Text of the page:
Census coalition receives $250,000 grant from the New Venture Fund for 2020 outreach in Ohio
More than 1.4 million people in Ohio are considered Hard-to-Count
Release Date: 1.29.2020
CLEVELAND – The Cleveland Foundation, The George Gund Foundation and two members of the Ohio Census Advocacy Coalition (OCAC) – Cleveland Neighborhood Progress/Cleveland VOTES and the Children’s Defense Fund-Ohio – have been awarded a $250,000 grant from the New Venture Fund (at the recommendation of a national census funder collaborative) to support grassroots efforts to get an accurate and complete count in Ohio for the 2020 census, with a particular focus on Hard-to-Count (HTC) populations and communities. The grant will be used to support communications, digital advocacy and community organizing efforts through local organizations and existing networks.
“This grant is critical because it will provide targeted resources to nonprofits whose operations rely on federal funds to organize and mobilize around a singular goal: an accurate and complete count,” said Ronn Richard, President & CEO, Cleveland Foundation. “When people are undercounted, philanthropy is often asked to fill in the gap, and we’re grateful to the national census funder collaborative for its support of the important work yet to be done here in Ohio.”
Accredited 501(c)3 organizations that are working to get an accurate census count in Cuyahoga, Lake and Geauga counties may apply for microgrants ranging from $500 to $5,000. Contact Juan Galeano (firstname.lastname@example.org), Cleveland Foundation project consultant for the 2020 census, to learn more about this grant opportunity and how to apply for funding.
“In Cuyahoga County, nearly three-out-of-four children under five live in a hard to count area, and Hispanic and African American children were missed twice as often as white children in the 2010 count,” said David Abbott, Executive Director, The George Gund Foundation. “Young children are the most frequently undercounted group in the census, and we want to make sure that is not the case in Cuyahoga County and across Ohio for 2020.”
HTC populations include five primary groups: 1) immigrants/newcomers, 2) African Americans, 3) Latinx, 4) children under five and their families, and 5) students, renters and people who are transient.
“We’ve been fighting for the neighborhoods in Greater Cleveland for more than three decades,” said Joel Ratner, President & CEO, Cleveland Neighborhood Progress. “An accurate count is crucial to the vitality of our neighborhoods and the future success of our residents. Cleveland Neighborhood Progress is committed to this effort though the Cleveland VOTES initiative.”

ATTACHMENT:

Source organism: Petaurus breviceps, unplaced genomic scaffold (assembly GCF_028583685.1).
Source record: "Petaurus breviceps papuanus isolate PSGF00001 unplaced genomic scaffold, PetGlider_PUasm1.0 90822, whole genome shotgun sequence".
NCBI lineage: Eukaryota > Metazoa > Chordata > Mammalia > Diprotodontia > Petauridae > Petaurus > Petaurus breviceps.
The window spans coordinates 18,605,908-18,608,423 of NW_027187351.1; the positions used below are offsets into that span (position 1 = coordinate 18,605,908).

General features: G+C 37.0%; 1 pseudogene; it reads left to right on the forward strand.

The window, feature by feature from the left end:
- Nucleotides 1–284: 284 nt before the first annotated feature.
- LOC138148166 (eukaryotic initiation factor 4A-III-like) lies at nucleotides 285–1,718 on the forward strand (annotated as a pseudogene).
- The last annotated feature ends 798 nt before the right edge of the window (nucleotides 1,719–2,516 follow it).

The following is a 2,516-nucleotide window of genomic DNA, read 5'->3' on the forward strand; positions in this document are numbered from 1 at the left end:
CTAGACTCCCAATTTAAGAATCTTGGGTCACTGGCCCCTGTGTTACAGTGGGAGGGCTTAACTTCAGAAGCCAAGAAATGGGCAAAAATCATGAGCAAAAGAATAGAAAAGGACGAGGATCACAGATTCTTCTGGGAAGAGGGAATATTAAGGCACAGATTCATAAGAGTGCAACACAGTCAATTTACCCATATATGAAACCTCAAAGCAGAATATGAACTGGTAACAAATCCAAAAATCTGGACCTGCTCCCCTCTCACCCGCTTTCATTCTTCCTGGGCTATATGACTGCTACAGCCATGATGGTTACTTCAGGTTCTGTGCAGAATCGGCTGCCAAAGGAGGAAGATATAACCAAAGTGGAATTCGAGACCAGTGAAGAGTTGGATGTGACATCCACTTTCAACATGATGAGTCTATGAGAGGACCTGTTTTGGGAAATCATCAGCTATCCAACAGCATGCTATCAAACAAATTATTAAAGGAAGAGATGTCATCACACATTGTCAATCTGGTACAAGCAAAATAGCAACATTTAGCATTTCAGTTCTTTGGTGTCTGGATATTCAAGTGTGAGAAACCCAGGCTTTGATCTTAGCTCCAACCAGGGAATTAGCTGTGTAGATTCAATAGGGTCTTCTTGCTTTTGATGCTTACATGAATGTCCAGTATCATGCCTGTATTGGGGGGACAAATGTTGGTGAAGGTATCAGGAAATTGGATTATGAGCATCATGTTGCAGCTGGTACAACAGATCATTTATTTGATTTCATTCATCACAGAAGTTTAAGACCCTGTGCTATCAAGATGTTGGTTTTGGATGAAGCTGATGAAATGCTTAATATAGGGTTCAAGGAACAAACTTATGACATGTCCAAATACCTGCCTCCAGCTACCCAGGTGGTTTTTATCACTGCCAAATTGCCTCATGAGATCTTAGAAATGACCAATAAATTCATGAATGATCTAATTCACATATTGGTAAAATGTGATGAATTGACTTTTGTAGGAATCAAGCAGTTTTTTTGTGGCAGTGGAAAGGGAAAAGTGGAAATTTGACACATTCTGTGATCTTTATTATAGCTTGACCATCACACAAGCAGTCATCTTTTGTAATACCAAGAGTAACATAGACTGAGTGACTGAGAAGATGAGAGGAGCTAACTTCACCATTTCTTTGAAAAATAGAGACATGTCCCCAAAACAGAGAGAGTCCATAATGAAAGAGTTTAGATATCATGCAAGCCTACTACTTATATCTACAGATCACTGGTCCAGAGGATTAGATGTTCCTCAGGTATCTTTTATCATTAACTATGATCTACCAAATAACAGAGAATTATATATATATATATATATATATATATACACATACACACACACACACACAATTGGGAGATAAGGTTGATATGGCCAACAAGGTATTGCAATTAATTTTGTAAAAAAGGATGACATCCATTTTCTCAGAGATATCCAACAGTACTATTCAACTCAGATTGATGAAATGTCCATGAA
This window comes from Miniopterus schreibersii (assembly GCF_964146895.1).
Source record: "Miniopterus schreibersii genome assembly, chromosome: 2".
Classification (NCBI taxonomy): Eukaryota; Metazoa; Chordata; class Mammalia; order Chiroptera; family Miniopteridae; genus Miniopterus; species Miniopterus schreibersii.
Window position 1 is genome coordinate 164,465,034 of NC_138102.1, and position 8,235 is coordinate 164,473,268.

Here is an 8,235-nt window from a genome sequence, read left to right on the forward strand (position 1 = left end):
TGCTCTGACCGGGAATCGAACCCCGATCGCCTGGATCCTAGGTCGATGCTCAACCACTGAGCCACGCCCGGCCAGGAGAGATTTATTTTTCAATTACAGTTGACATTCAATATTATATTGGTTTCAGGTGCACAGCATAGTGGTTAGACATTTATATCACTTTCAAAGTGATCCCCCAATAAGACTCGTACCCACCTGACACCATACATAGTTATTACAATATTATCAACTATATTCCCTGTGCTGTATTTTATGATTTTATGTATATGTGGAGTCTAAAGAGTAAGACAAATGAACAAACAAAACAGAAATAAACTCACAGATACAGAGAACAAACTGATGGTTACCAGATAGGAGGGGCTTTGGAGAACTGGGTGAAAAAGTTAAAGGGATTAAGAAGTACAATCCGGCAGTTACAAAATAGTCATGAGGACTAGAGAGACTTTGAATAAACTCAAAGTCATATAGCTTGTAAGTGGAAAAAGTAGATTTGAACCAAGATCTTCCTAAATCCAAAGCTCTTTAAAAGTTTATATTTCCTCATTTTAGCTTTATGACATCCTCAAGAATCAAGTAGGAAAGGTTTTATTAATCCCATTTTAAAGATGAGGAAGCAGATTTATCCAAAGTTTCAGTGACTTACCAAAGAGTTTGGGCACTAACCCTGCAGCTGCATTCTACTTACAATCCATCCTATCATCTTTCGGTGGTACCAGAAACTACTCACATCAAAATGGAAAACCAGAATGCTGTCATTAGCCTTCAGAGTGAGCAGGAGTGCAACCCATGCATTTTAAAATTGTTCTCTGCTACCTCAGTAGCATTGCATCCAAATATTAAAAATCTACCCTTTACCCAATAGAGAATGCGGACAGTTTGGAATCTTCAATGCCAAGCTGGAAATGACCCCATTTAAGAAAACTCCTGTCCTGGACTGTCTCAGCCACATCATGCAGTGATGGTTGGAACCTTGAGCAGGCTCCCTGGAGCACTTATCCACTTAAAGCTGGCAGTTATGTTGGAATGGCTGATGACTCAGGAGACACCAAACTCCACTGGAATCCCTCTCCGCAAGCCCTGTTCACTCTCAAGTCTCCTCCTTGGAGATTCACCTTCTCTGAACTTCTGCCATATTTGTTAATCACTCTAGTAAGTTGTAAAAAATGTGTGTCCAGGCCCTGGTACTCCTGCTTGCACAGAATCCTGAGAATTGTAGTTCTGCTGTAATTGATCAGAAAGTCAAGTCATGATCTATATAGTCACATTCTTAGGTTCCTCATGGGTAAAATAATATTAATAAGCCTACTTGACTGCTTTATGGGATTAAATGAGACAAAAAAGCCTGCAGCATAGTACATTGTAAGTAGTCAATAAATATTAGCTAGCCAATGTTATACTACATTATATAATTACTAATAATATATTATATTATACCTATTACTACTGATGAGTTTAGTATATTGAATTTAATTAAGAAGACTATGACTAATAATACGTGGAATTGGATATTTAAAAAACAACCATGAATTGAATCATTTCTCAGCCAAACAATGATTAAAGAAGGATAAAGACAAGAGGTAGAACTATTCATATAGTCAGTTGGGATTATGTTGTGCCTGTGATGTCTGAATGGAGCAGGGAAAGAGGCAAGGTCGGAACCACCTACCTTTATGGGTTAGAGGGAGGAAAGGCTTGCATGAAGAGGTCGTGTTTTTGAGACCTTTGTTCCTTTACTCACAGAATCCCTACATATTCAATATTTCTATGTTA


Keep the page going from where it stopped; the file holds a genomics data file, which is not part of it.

Ohio is one of 24 states to receive no state-level funding for efforts around the 2020 census.
“We felt this was a crucial area of need in light of the fact that Ohio has a large number of potentially hard-to-count households and the state government allocated no money for the census,” said Gary D. Bass, Executive Director, The Bauman Foundation and chair of the national census funder collaborative. “This collective effort underscores the importance of the role of philanthropy and grassroots organizations in census work.”
The national census funder collaborative was established in 2015 to promote a fair and accurate census. It is overseen by a steering committee of 14 foundations and managed by New Venture Fund. Nationally, there are nearly 100 foundations supporting a census Plan of Action that calls for policy improvements to ensure adequate federal funding for the census and sound decision making by the federal government, outreach and public education to improve response rates for the 2020 census, particularly among undercounted populations, and encourages new players to help with the policy and outreach efforts.
“Research from the 2010 census indicate that people living in urban centers, and our children under the age of five throughout the state are at a high risk of going uncounted,” said Tracy Nájera, Executive Director, Children’s Defense Fund-Ohio, one of the co-leads of the statewide effort to engage hard-to-count. “Ohio receives $33.5 billion in federal funding that touches every community through healthcare, transportation, and infrastructure funding. In fact, Ohio is estimated to lose $1,200 for every person missed in the census, each year for the next decade. Further, an undercount may also mean the loss of one or two congressional seats diminishing Ohio’s voice.”
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